So you really want to scale that slag heap? That summed up the reaction of a British friend and longtime Japan hand upon hearing that I planned to climb Mt. Fuji. He had a point. Japan's highest peak, with its perfectly symmetrical cone, is undeniably spellbinding from afar. Up close, though, this 12,385-foot dormant volcano is basically a collection of lava rocks and cinder-covered slopes. During the peak summer season, climbers must contend with the garbage on the slopes and such tourist kitsch as cone-shaped Fuji palm cakes with white frosting on top.

Yet what the Japanese affectionately call Fuji-san continues to draw 150,000 to 200,000 climbers annually from all walks of life. True, this isn't Mt. Everest. There are no death-defying thrills or sprawling base camps. Still, muscling and grunting your way up to the summit is something of a personal challenge for amateur climbers. The views at the summit, whether of the nearby rugged mountain ranges of central Japan or the Pacific coastline, can be devastatingly beautiful even when clouds at lower altitudes obscure the mountaintop from below.

For foreign travelers not sure what to make of the normally decorous Japanese, Mt. Fuji is a pleasant surprise in another way. People seem to loosen up. Don't be surprised if a stranger offers warm sake or advice about what to expect at various rest stops along the way up. You may also see Japanese climbers singing, screaming, or sobbing that they managed to scale their holiest peak.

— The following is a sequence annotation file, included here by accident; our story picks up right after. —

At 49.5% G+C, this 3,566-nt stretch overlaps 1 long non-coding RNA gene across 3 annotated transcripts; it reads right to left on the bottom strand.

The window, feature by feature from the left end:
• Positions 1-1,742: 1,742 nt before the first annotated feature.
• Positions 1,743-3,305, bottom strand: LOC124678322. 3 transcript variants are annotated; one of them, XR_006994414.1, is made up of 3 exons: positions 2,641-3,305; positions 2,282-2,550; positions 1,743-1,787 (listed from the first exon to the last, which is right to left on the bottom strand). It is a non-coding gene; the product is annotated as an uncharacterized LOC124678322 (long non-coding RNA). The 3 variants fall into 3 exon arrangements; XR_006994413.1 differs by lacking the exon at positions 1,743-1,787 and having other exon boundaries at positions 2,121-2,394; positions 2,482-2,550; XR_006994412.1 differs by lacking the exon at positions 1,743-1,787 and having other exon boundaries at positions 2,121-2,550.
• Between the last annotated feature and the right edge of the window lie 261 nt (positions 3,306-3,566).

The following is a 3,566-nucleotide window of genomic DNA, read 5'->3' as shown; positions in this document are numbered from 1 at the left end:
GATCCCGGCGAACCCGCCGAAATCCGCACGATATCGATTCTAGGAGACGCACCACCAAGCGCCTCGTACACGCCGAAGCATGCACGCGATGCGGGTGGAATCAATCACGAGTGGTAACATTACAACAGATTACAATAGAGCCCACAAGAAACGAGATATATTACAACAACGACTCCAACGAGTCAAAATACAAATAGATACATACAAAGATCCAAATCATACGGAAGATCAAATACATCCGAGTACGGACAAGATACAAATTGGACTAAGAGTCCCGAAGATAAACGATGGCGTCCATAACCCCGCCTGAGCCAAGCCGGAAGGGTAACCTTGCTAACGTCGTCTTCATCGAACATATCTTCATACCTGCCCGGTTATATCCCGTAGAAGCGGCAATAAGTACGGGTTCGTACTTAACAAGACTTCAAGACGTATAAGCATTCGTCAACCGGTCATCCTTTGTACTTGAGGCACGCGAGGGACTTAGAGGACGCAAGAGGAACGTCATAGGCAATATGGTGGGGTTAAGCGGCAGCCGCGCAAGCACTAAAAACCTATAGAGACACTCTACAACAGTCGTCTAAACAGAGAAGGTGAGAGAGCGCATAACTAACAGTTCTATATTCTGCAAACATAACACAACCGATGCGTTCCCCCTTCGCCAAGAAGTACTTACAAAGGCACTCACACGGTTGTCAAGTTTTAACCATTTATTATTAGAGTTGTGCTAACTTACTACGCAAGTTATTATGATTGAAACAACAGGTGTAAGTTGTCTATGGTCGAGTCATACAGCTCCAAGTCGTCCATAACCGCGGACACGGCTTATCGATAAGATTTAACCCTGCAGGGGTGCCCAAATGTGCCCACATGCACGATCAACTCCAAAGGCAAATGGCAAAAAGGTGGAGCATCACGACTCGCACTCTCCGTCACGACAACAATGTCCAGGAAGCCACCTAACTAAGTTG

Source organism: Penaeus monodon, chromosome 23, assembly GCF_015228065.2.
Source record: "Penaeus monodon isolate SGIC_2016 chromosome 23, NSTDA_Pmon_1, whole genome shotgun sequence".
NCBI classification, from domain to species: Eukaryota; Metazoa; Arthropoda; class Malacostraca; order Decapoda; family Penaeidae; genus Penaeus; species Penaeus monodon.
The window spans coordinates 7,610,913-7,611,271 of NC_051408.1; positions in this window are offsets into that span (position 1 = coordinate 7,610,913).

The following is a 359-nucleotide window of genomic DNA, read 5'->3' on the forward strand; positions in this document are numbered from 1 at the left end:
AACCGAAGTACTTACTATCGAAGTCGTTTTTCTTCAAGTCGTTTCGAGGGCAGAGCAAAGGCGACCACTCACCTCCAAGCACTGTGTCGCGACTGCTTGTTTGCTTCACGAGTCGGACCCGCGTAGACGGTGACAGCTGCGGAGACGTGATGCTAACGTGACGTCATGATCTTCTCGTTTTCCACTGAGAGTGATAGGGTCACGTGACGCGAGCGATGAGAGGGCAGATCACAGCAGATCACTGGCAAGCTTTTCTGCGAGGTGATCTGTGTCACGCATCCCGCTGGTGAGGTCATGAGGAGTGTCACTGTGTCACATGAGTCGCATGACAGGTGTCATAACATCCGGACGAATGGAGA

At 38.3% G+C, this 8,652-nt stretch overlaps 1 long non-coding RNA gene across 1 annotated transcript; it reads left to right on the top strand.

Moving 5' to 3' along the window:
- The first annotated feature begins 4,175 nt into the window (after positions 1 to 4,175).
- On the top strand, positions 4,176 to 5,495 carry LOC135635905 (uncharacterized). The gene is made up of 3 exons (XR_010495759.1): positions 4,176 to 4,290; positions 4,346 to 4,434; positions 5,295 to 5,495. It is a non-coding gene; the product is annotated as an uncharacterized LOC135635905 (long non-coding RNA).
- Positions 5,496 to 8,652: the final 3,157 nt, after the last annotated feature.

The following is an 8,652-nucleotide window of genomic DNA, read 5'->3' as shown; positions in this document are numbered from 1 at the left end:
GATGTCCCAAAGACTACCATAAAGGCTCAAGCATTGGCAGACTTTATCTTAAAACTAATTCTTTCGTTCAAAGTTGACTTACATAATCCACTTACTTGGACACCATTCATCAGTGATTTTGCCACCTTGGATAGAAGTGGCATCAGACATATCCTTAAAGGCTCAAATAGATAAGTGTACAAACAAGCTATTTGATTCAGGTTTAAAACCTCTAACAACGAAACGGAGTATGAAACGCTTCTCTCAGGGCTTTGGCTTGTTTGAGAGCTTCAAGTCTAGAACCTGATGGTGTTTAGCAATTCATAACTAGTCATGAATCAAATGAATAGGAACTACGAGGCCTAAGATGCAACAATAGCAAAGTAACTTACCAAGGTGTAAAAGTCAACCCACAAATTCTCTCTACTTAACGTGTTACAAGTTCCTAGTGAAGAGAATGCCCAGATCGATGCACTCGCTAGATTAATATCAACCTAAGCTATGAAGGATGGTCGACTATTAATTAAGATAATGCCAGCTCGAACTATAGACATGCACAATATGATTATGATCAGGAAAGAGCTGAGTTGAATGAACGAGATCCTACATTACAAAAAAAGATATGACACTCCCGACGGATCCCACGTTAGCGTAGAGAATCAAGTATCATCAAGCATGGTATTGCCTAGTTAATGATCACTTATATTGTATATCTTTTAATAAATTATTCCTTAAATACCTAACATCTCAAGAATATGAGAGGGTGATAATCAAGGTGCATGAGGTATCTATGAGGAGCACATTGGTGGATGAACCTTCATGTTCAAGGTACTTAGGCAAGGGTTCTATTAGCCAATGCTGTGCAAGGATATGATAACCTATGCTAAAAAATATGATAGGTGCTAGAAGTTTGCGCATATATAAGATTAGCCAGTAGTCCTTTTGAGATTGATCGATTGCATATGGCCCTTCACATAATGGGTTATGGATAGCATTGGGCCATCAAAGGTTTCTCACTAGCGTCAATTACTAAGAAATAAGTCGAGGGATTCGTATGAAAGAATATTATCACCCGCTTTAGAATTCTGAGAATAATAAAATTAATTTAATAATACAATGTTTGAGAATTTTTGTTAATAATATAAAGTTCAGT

Mt. Fuji has always held a strong, sometimes bizarre, influence over the Japanese psyche. Prior to the Meiji era (1868-1912), most considered the volcano the dwelling of Japan's animist Shinto gods. Even in a more secular Japan, numerous Buddhist sects, including the powerful Soka Gakkai (Value Creation Society), have set up headquarters nearby. The notorious Aum Shinrikio (Supreme Truth) cult prepared nerve gas at its Fuji-area base to launch a deadly 1995 attack at a subway station in Tokyo.

AVOID THE CROWD. Given all this, my wife, Yuki, and I wanted to check out Mt. Fuji's mysterious pull ourselves. The climbing season runs from mid-June to mid-September, before bad weather and snow keep pilgrims away. But to avoid the usual throng, we decided to make a night climb, with the hope of catching the mount's peak sunrise view at about 5 a.m. We took a bus ($40 round trip) from Shinjuku in central Tokyo at 7:30 p.m. The 2 1/2-hour journey took us halfway up the volcano's north slope to Gogome, or station five. You can also arrange package tours to the mountain through your hotel or the English-speaking international office of the Japan Travel Bureau (Tel.: 813-5620-9500).

Although die-hard enthusiasts start at the bottom of Mt. Fuji, most begin the five- to six-hour climb to the top from Gogome or a similar spot on the south side. But an added attraction of the northern slope is Fuji-Goko, a cluster of quaint lakeside villages offering vistas, water sports, traditional Japanese restaurants, and shopping. Many folks head there to unwind after the climb, staying at hot spring resorts in nearby Hakone and Izu.